The solar system contains eight planets: Neptune, Uranus, Jupiter, Saturn, Mars, Venus, Earth, and Saturn Terrestrial planets include Mercury, Venus, Earth, and Mars, which are the four inner solar system planets. Uranus and Neptune are ice giants, containing primarily elements heavier than hydrogen and helium, whereas Jupiter and Saturn are gas giants (giant plants).
When Clyde Tombaugh discovered Pluto for the first time, it was regarded as one of the planets in the solar system. Pluto is a dwarf planet. However, it is now thought to be one of the largest known members of the Kuiper Belt, a group of icy bodies near the solar system’s outer edges. In 2006, a group of scientists agreed on a formalized definition for the term “planet,” which resulted in Pluto losing its status as a planet.
A planet is “a celestial body that (a) is in orbit around the Sun, (b) has sufficient mass for its self-gravity to overcome rigid body forces so that it assumes a hydrostatic equilibrium (nearly round) shape, and (c) has cleared the neighborhood around its orbit,” as defined by the International Astronomical Union. Pluto is no longer considered a planet because it is located in the Kuiper Belt and does not satisfy the third requirement. It is instead categorized as a dwarf planet. Other bantam planets incorporate Ceres, Haumea, Makemake, and Eris.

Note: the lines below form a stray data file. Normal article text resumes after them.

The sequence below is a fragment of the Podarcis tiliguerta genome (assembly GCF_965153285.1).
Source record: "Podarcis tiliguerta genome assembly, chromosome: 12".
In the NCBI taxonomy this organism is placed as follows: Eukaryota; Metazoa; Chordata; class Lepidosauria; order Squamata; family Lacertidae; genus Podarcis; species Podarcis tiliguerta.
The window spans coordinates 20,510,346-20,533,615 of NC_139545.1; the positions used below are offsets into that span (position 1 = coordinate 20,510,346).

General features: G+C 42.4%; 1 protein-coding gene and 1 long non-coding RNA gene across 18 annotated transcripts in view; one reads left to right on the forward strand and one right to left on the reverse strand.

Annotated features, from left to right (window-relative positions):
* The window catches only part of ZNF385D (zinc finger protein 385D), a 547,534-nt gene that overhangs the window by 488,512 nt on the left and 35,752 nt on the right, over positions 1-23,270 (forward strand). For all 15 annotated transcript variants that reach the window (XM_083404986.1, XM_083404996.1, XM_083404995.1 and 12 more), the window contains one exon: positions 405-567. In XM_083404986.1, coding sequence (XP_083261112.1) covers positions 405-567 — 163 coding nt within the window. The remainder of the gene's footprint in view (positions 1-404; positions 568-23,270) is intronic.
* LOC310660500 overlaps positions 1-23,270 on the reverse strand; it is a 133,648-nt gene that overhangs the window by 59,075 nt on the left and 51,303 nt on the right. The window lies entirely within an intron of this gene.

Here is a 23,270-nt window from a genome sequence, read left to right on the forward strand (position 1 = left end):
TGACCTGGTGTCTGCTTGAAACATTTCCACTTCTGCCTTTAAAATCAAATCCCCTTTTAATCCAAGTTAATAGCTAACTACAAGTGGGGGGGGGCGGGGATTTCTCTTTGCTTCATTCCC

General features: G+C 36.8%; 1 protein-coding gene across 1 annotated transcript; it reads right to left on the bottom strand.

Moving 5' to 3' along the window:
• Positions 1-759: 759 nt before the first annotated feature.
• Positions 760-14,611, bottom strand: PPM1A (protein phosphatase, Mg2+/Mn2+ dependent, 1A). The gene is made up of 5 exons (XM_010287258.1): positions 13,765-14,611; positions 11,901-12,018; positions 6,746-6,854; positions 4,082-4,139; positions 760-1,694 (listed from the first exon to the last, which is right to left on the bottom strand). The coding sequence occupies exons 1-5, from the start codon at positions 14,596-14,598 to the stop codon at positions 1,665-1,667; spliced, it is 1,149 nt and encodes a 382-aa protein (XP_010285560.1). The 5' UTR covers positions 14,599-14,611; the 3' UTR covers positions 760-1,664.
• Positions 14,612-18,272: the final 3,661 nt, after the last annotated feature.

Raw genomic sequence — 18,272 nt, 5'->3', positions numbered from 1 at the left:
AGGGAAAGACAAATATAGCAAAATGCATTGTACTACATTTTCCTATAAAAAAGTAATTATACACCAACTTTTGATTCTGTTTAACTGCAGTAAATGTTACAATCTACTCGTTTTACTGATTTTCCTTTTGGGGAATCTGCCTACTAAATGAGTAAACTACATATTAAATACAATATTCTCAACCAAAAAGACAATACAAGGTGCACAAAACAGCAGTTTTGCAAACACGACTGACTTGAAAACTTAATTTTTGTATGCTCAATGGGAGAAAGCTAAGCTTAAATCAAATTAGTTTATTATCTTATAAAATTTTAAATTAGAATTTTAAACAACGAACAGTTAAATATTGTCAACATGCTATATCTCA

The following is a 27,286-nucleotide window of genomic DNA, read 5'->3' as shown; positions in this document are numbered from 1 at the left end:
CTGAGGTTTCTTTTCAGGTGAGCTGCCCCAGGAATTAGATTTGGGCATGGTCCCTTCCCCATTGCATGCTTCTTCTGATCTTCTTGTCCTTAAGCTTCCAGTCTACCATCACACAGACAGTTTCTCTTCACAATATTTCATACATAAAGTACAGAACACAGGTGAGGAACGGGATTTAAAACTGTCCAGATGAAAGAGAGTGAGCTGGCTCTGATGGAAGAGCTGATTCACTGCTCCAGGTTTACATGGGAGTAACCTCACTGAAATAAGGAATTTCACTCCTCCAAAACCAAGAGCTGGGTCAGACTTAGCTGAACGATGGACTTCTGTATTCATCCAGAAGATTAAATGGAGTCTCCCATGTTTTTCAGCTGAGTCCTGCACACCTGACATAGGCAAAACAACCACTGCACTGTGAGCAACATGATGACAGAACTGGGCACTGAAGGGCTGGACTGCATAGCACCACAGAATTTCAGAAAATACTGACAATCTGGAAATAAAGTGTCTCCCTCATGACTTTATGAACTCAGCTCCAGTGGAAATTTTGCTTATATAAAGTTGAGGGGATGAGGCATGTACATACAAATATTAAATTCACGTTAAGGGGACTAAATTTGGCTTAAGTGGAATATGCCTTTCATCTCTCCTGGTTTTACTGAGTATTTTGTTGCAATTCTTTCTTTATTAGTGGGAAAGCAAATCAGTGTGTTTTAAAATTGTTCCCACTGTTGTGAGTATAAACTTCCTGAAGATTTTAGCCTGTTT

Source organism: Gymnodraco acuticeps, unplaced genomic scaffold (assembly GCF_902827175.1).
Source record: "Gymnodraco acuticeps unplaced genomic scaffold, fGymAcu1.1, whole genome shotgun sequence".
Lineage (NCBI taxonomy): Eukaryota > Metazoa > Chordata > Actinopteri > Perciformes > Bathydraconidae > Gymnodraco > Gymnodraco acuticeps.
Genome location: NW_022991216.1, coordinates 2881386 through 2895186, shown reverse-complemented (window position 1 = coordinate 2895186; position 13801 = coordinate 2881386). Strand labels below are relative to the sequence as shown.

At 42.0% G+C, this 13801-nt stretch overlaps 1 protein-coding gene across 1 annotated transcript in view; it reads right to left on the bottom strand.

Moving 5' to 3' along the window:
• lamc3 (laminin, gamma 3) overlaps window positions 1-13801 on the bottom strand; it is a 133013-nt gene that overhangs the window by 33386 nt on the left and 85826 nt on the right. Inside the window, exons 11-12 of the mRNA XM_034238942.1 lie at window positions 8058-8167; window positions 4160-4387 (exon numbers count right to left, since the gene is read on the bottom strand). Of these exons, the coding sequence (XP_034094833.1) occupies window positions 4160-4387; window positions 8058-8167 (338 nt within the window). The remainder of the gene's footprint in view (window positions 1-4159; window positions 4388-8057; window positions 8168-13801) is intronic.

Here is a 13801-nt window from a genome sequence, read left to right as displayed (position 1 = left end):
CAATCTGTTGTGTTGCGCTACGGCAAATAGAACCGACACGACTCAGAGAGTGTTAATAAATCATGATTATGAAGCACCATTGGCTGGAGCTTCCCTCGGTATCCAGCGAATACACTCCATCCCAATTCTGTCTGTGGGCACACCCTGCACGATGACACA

Pluto is the most complex dwarf planet we know about and one of the most surprising planets in the solar system. It has an atmosphere, stark surface features, and at least five moons. In July 2015, the spacecraft New Horizons passed by our favorite dwarf planet, and scientists continue to discover surprising information about this faraway world.
Additional Queries Concerning the Solar System:
- Which planets in our solar system are the largest and smallest?
- Why do the gas-giant outer planets rotate more quickly than the terrestrial inner planets?
- What is a comet and where did it originate?
- What are space rocks and where do they come from?
Track down additional responses to your inquiries in Sky and Telescope’s Cosmology back and forth discussions.
Available now: Using imagery from New Horizons, a 6-inch Pluto globe was created!